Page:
Gloves and dust mask or face shield
Soft, medium and hard density felt wheels.
Chemical Polishing Compounds
Polishing fluid for stainless steel
Greaseless compounds such as Plasticlad
Lubricants (with greaseless compounds, use Lubar)
Grease-based compounds such as Emery and Tripoli do an excellent job of removing fine scratches
Zam and Fabulustre for eliminating residue and adding a protective coating to the blade
So now that you have tools and materials, let's move on to the process of mirror polishing. It starts with removing surface imperfections and ends with a clean finish.
Step 1: Rough Grinding
Use sandpaper or medium-density felt wheels to remove rough and irregular surfaces from the blade. The goal is to remove any unwanted, unsightly marks from the knife surface and get rid of accumulated rust. If you’re restoring an old knife that has deeper marks and scratches, consider switching to hard density felt wheels.
Step 2: Fine Grinding
The first step leaves deep wear scratches on the knife's surface. During the next stage of grinding, you remove these marks so you can prepare the knife for a mirror surface. To avoid adding even more unwanted spots to the blade at this stage, consider using a soft buffing wheel.
To minimize fine polishing work later, spend more time on fine grinding. Use grease-based chemical compounds such as Emery and Tripoli: both do a great job of eliminating those fine scratches from the knife's surface.
Step 3: Polishing
Polishing is the final step to getting a shiny mirror finish on a knife. For best results, use a stainless steel polishing fluid: it’s simple to prepare and apply and the outcome is usually stellar.
Using a ratio of 1:20, add hot water to a metal cleaning solution
Add the polishing fluid to the mixture and combine for a minimum of five minutes
Roll the blade through the mixture before washing clean
Dry the blade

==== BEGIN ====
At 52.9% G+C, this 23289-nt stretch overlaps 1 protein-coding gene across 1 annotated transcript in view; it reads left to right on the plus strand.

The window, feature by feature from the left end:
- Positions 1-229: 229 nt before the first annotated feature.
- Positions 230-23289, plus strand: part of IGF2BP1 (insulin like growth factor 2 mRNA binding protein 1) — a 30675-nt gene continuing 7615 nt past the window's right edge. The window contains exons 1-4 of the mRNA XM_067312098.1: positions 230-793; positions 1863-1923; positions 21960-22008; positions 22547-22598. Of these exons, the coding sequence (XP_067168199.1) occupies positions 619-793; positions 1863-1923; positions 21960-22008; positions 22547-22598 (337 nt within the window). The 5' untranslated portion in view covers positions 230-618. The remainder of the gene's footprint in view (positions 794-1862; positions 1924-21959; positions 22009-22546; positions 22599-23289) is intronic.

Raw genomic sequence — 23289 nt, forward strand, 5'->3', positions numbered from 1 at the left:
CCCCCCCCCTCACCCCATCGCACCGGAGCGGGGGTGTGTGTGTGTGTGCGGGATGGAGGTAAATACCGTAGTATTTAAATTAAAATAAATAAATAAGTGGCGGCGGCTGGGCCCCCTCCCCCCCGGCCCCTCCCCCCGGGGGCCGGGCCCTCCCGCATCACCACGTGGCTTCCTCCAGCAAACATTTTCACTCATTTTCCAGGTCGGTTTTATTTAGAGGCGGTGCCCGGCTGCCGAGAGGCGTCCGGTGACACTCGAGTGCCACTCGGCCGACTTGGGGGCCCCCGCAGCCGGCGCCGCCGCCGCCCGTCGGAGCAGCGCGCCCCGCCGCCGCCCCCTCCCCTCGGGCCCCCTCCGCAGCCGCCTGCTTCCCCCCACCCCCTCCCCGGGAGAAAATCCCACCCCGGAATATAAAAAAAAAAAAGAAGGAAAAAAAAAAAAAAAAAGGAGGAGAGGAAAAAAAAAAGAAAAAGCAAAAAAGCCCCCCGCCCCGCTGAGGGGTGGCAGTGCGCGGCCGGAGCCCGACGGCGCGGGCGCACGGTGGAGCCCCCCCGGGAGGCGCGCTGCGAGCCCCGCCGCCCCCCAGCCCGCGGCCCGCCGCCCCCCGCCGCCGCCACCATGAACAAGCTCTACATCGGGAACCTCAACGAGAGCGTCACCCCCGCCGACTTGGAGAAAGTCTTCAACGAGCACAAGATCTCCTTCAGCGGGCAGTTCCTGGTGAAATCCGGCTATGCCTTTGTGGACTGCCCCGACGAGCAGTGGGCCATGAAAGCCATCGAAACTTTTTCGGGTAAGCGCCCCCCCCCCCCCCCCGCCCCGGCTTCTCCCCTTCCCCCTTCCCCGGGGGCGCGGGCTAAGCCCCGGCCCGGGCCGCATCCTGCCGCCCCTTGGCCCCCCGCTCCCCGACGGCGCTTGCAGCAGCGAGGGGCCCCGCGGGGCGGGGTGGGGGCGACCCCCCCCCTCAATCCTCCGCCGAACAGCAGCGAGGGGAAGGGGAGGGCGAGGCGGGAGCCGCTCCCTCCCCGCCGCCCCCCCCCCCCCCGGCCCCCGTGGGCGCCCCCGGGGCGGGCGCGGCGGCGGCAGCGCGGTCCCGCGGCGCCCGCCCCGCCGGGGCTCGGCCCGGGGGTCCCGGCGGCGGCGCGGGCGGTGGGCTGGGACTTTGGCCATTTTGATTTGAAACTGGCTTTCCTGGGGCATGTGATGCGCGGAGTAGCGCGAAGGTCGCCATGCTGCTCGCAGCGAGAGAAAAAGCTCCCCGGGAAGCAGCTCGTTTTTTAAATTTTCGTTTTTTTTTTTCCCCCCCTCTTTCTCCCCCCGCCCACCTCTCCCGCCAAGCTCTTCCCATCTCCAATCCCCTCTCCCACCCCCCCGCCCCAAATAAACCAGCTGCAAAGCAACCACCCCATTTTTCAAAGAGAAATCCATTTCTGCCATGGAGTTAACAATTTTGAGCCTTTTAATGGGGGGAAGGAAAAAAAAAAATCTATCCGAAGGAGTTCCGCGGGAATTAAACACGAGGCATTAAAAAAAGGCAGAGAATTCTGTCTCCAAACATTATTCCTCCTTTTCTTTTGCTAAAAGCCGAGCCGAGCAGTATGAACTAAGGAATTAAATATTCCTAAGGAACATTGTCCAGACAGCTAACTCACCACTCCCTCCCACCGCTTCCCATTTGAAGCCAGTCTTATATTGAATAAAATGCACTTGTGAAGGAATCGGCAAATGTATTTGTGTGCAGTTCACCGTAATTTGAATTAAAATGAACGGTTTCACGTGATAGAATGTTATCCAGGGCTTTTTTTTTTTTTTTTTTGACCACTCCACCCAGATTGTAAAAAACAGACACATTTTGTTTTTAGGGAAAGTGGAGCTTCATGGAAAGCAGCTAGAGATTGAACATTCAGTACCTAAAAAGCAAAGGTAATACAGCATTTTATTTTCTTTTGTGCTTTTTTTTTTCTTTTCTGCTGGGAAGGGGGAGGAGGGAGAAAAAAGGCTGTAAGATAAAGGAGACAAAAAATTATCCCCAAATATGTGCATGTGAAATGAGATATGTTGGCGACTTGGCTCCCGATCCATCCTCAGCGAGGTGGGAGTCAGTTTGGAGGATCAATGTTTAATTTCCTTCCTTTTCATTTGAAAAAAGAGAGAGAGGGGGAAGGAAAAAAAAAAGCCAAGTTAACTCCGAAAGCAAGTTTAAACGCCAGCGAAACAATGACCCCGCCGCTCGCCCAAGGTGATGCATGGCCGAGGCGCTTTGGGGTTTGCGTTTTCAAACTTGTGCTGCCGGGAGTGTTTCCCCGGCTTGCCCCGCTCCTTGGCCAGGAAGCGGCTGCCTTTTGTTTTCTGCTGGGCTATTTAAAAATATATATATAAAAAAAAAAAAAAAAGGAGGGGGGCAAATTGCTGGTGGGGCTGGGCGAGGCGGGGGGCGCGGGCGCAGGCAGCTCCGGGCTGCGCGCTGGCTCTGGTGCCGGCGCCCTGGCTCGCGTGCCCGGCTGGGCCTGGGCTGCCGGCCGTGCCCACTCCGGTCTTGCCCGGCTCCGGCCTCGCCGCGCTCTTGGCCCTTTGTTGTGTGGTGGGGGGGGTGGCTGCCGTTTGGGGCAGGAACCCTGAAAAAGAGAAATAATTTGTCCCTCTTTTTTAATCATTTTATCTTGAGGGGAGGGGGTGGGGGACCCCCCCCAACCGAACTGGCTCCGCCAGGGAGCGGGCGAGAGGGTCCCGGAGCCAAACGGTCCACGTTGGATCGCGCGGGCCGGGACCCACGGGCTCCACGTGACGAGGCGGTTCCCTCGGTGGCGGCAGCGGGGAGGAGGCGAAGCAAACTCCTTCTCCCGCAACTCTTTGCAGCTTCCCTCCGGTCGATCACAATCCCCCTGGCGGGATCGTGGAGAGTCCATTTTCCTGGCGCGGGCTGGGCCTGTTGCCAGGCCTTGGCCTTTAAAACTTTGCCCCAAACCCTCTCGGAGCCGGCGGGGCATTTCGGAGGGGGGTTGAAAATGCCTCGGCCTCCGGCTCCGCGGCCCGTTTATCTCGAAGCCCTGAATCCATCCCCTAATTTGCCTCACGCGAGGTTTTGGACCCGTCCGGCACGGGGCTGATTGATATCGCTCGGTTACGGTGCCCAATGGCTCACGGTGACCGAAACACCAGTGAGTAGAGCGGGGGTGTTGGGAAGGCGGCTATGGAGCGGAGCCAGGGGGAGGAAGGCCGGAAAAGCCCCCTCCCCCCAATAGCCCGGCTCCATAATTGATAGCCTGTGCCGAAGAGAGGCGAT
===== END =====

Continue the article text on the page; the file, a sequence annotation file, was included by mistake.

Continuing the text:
Apply Fabulustre and Zam to give the knife a completely smooth appearance
Once you’ve mastered these steps, you’ll create a mirror polish that improves both the appearance and operation of your blades. With regular maintenance, your knives will have a look and functionality that a master craftsman would envy.
Mirror Polishing Begins With a Superior Abrasive
A perfect mirror polish is both an art form and a science that wouldn’t be possible to achieve without the right materials. Using quality abrasives for grinding and polishing is essential. Red Label Abrasives manufacturessanding belts,sanding sheets, and other abrasives that prime and polish metal surfaces. We also sell dedicatedknife making kits that can turn metal pieces into attractive and functional blades. To learn more about our abrasives or place an order, please call 844-824-1956 orfill out our contact form.
David Kranker is a writer and creative maker who has been covering the abrasive and knife-making industries on the Red Label Abrasives Blog since 2020. David spends his time continually researching sanding and bladesmithing to provide readers with the latest and greatest information. In his free time, David utilizes abrasives for many different home and auto projects at his home in Delton, MI.